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Items from the East German Freie Deutsche Jugend (Free German Youth).

When I left the museum, I wandered through the cobblestone alleyways leading off the main market square. I saw posters for two upcoming demonstrations in Jena. The right-wing, anti-immigrant political party Alternative for Germany (AfD) would organize a rally and a march in the Marktplatz while Germany’s left-wing party, Die Linke (The Left), in a coalition with other centrist and leftist parties, would organize a counterdemonstration in front of the church. The counterprotesters had plastered the small city with posters saying “FCK AFD” and “refugees welcome,” and I guessed that the center/left demonstrators would outnumber their right-wing counterparts.

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Summer Vacation Reading Recommendations from our Staff

Our staff are voracious readers, including while they’re on vacation. There they can take a break from manuscripts and delve into something a little bit more fun. If you’re off to the beach or the mountains or somewhere in between on this coming long weekend, take time to stop off at a bookstore on your way and stock up on some of these recommended titles.

inthewoods_usJournals Marketing Manager, Jocelyn Dawson: Last year’s vacation reads recommendation from Elizabeth Ault, Assistant Editor, turned me on to the work of Tana French. She’s published six books to date—highly suspenseful psychological thrillers that are impossible to put down. But I can only recommend the first three (In the Woods, The Likeness, and Faithful Place)—I’m trying to spread the others out. The books are connected but not exactly sequential; still, I’d recommend starting from the beginning. Elizabeth’s recommendation has led to many enthralled reading hours for me and for at least three other people I’ve shared the books with.

joe ideSenior Managing Editor, Charles Brower: IQ, by Joe Ide. It’s a thriller about Isaiah Quintabe, a very appealing “underground” detective who’s equal parts Sherlock Holmes and Easy Rawlins; he’s trying to atone for some past mistakes by helping out his Long Beach neighbors, for whatever they can afford to pay him, even if it’s just a home-cooked meal. When he agrees to investigate a murder attempt on a paranoid rap star, he has to match wits with a hit man whose weapon of choice is a monstrous killer dog. It’s hair-raising and also very funny. Ide has another IQ novel coming out this fall, and I can’t wait to devour it!

drums of autumn.jpgBooks Publicity and Advertising Manager, Laura Sell: I’m a little late to the “Outlander” game, but if you like romance, history, time travel, and men in kilts, I can thoroughly recommend the series. The books are huge, over 700 pages, and totally immersive, which makes a perfect vacation book for me. I’ve been watching the TV series, too, but the books are much better. I’m taking Book 4, Drums of Autumn, which is set partly in colonial North Carolina, on my vacation to Maine this year and am looking forward to many pleasant hours on the porch with it.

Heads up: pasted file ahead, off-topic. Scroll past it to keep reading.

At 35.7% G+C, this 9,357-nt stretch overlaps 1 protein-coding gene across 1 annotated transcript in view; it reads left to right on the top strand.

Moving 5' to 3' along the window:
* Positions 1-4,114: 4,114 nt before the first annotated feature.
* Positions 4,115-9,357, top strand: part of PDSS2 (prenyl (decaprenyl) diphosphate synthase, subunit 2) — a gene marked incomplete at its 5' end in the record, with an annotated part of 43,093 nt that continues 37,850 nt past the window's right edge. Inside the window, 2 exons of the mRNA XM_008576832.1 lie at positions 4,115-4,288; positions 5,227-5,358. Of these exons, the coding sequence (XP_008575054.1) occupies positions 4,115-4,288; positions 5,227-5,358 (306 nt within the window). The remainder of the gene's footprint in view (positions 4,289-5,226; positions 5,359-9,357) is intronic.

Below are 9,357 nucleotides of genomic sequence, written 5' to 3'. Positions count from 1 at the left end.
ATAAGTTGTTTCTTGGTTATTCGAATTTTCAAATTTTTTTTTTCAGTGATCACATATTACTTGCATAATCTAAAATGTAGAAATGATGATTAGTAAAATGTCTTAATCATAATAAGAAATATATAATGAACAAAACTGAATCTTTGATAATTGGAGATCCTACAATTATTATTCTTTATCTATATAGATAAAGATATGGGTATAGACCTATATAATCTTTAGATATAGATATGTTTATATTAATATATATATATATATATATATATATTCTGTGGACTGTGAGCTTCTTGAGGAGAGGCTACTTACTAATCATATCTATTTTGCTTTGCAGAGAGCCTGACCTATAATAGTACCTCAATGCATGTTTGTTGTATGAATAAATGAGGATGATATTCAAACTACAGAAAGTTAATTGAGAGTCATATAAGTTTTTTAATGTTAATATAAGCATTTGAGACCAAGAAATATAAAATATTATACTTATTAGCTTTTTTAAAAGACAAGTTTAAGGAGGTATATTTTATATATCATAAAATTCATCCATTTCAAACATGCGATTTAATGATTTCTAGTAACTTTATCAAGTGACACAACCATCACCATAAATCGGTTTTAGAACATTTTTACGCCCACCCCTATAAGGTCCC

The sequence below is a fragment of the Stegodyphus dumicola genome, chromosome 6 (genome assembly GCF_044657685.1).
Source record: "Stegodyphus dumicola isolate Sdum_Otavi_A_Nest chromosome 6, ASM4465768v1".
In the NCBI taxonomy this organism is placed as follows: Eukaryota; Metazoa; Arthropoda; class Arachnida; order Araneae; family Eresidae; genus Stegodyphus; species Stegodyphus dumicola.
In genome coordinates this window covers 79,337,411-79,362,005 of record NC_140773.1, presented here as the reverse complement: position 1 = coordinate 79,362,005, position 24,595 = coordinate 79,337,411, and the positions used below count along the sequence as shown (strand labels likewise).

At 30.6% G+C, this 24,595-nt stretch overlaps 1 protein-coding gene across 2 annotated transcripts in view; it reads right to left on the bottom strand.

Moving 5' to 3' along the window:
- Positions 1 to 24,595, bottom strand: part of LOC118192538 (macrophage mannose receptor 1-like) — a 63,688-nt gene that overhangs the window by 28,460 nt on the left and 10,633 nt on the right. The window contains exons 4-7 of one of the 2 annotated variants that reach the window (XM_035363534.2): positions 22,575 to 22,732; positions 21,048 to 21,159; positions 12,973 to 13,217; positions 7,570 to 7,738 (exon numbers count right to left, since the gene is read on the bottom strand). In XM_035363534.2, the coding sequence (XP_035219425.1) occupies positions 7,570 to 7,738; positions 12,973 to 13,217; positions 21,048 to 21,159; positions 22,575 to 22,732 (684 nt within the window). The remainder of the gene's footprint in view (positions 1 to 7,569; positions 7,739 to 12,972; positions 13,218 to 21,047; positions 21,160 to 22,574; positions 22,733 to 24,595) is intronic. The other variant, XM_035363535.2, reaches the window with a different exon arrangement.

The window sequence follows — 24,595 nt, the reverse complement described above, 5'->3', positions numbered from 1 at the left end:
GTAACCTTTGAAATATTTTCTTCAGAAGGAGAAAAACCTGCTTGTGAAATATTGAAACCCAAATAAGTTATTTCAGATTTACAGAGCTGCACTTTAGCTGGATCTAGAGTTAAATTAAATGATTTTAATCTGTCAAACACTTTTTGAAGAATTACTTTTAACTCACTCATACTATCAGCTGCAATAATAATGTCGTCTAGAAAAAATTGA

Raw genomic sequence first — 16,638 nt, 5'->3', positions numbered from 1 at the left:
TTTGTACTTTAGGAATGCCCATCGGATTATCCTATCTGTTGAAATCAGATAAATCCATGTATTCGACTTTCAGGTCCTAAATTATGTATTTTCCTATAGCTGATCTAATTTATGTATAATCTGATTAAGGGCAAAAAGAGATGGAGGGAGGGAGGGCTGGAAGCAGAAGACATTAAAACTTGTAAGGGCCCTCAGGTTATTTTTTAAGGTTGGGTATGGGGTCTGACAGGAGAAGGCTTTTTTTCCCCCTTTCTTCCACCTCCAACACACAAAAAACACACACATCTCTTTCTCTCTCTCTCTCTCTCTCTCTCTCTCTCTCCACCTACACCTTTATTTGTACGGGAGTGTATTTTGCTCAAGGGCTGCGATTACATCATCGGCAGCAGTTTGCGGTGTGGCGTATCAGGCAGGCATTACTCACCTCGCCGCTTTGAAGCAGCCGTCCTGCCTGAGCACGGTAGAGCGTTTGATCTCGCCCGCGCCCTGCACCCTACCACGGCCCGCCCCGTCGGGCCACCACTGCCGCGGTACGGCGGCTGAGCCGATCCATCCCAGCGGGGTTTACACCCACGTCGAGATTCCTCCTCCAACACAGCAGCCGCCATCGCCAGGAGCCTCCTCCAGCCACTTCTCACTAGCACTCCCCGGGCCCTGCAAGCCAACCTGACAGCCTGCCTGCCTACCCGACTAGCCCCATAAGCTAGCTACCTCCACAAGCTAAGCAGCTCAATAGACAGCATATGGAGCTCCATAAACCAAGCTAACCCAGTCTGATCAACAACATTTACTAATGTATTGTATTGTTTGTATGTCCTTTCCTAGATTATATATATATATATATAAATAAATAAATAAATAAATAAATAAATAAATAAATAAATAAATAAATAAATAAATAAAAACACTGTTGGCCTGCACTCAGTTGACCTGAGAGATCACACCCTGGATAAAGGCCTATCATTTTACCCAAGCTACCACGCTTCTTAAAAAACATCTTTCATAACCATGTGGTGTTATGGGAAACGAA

game of thronesManaging Editor of the Journal of Medieval and Early Modern Studies, Michael Cornett: George R. R. Martin, A Game of Thrones, vol. 1 of the series “A Song of Ice and Fire,” otherwise known as the “Game of Thrones” series. While many have enjoyed the popular television series, the novels are far far better. As an academic medievalist and a devout lover of Tolkien’s writing, I had serious doubts about reading this, figuring it would be pulpy fantasy fiction imitative of Tolkien (have you noticed the R. R. middle initials?). I gave it a try and I have become utterly absorbed. Martin’s beautifully written narrative is not at all like Tolkien’s mythological tale of good and evil. It is rather an imaginative blend of historical-psychological realism and medievalistic fantasy. The chapters are told from various characters’ points of view—half of them female characters, many of them children. Everyone is in peril as the world convulses from factional struggles for power, and the reader—who can too easily imagine every scene—turns the pages madly hoping for order to be established. An apocalyptic winter is coming, the characters brood, but summer is the perfect time to start into this rewarding series of novels.

Everything,_EverythingJournals Marketing Intern, Camille Wright: I recommend Nicola Yoon’s Everything, Everything. Through this novel, the readers are able to experience the world from fresh perspective. Maddy was diagnosed with SCID (Severe Combined Immunodeficiency) as an infant and has been unable to leave her home since. After a mysterious boy named Oli and his family move across the street, the eighteen-year-old risks everything to find herself, the meaning of love and the difference between being alive and living. The novel brings a new excitement to the activities people take for granted because they are experienced in normal, daily life.

In The Company of WomenJournals Publicist and Exhibits Coordinator, Katie Smart: Grace Bonney’s edited collection In the Company of Women: Inspiration and Advice from over 100 Makers, Artists, and Entrepreneurs isn’t a traditional vacation read (its hardcover form weighs three pounds!), but the content and images are so beautiful you’ll want to lug this book around with you all summer. This collection features interviews with creative and diverse women—furniture makers, graphic designers, comedians, tattoo artists, fashion designers, the list goes on—that include questions like “What did you want to be when you were a child?;” “What would you tell yourself ten to twenty years ago that you wish you knew then?;” and “In moments of self-doubt or adversity, how do you build yourself back up?” Alongside the Q&As, the book features exquisite photography that highlights the work spaces where these women chose to be most creative. I challenge you not to be motivated to tap into your own creative genius after finishing this book!Ivory+HC